All procedures were performed under general anesthesia with local anesthesia at the conjunctiva of the medial canthus. A vertical incision was made through the caruncle ([Figure 2]) with dissection posteriorly through the conjunctival tissue and the periosteum was incised at the posterior lacrimal crest and the periorbita was horizontally incised and reflected. The lamina papyracea was fractured with the bone, from lacrimal crest to the orbital apex. A total ethmoidectomy was performed; the periorbita was incised and globe retropulsion was performed gently to facilitate orbital fat herniation into the ethmoid sinus, periodically checking the pupil and the degree of residual proptosis. Wounds of the caruncle and conjunctiva healed without sutures.
Estimation of the decompressed volume of the orbital wall on computed tomography orbit images
CT imaging (bone window, 3-mm collimation) of all patients was performed on both axial and coronal planes. Orbital volume expansion after surgery was calculated using ImageJ software (National Institutes of Health, Bethesda, Maryland, USA). The expanded area in each orbital slice was marked from the bone edge in the preoperative wall border to the decompressed bony edge in comparison between two groups. The sum of all areas (cm3) multiplied by 0.3 cm was considered the expanded orbital volume (cm3) .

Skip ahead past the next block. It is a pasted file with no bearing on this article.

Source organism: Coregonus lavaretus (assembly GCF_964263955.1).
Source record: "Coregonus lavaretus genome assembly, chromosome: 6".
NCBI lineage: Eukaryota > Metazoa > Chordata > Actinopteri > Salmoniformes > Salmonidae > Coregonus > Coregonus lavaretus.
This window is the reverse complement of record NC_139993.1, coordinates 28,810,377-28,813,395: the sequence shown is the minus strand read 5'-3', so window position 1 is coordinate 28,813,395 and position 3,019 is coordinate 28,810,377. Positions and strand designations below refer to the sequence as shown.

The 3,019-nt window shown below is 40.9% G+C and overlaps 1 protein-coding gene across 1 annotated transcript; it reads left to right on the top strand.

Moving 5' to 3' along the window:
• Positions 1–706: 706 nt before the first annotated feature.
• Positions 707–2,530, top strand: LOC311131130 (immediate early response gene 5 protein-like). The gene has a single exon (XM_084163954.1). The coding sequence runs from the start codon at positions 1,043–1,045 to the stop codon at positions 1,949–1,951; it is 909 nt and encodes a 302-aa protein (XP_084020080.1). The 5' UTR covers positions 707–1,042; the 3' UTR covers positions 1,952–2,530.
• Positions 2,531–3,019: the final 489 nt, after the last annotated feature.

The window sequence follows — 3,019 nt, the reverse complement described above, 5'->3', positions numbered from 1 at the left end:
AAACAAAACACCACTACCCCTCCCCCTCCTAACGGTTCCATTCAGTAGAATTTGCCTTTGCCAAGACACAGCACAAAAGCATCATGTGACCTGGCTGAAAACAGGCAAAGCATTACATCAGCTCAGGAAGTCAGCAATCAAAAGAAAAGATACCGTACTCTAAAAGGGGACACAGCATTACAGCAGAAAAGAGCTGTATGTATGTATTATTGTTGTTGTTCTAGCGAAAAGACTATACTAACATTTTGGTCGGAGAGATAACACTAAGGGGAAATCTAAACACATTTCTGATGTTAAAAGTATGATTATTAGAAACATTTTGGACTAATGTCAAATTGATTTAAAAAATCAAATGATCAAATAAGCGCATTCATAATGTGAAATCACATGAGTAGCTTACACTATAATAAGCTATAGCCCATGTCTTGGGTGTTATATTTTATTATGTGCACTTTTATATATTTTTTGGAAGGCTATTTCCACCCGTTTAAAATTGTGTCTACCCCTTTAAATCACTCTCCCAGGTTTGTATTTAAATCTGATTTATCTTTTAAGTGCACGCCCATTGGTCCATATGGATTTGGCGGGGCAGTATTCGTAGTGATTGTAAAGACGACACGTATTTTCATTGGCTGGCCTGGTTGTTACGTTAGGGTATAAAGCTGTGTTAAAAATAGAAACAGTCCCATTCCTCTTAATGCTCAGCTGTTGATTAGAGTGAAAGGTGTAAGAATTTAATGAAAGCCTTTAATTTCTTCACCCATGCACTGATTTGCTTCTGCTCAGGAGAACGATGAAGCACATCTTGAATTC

Statistical analysis was performed using the statistical package for the social sciences (SPSS, version 19.0.1; SPSS Inc., Chicago, Illinois, USA).
Numerical variables were presented as mean±SD and intergroup differences were compared using the independent-samples t-test. Within-group comparison of numerical variables was done using the paired-samples t-test.
Categorical variables were presented as number (%) and between-group differences were compared using the Pearson χ2 test.
Partial correlation analysis was used to compare decompression volume with exophthalmos reduction between two groups.
All statistical tests were two-sided and significance was targeted at the 95% confidence level, that is, a P value less than 0.05 was considered statistically significant.
| Results|| |
Thirty-six eyes of 36 patients with Graves’ orbital exophthalmos were included. The study population comprised 21 women and 15 men randomized, distributed in each group. The mean age was 31.44 years in the endoscopic group versus 35.11 years in the transcaruncular group. Demographic distribution of cases in both groups is shown in [Table 1] with insignificant difference between them.